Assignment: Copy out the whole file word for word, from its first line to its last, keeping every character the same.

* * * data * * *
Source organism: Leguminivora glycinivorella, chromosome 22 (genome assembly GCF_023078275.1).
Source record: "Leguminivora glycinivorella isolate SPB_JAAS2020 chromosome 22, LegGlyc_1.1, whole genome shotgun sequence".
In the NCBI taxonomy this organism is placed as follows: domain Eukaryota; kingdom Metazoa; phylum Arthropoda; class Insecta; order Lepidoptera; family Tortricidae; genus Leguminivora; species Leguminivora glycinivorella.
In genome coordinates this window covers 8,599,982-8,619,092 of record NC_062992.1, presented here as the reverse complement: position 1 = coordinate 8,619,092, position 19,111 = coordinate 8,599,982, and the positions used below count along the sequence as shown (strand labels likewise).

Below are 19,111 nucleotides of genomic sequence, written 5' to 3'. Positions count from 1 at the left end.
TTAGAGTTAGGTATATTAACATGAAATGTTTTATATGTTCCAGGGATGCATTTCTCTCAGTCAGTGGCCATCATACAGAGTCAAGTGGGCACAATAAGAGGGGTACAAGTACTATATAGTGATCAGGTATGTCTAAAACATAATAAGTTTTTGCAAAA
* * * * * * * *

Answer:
Source organism: Leguminivora glycinivorella, chromosome 22 (genome assembly GCF_023078275.1).
Source record: "Leguminivora glycinivorella isolate SPB_JAAS2020 chromosome 22, LegGlyc_1.1, whole genome shotgun sequence".
In the NCBI taxonomy this organism is placed as follows: domain Eukaryota; kingdom Metazoa; phylum Arthropoda; class Insecta; order Lepidoptera; family Tortricidae; genus Leguminivora; species Leguminivora glycinivorella.
In genome coordinates this window covers 8,599,982-8,619,092 of record NC_062992.1, presented here as the reverse complement: position 1 = coordinate 8,619,092, position 19,111 = coordinate 8,599,982, and the positions used below count along the sequence as shown (strand labels likewise).

Below are 19,111 nucleotides of genomic sequence, written 5' to 3'. Positions count from 1 at the left end.
TTAGAGTTAGGTATATTAACATGAAATGTTTTATATGTTCCAGGGATGCATTTCTCTCAGTCAGTGGCCATCATACAGAGTCAAGTGGGCACAATAAGAGGGGTACAAGTACTATATAGTGATCAGGTATGTCTAAAACATAATAAGTTTTTGCAAAA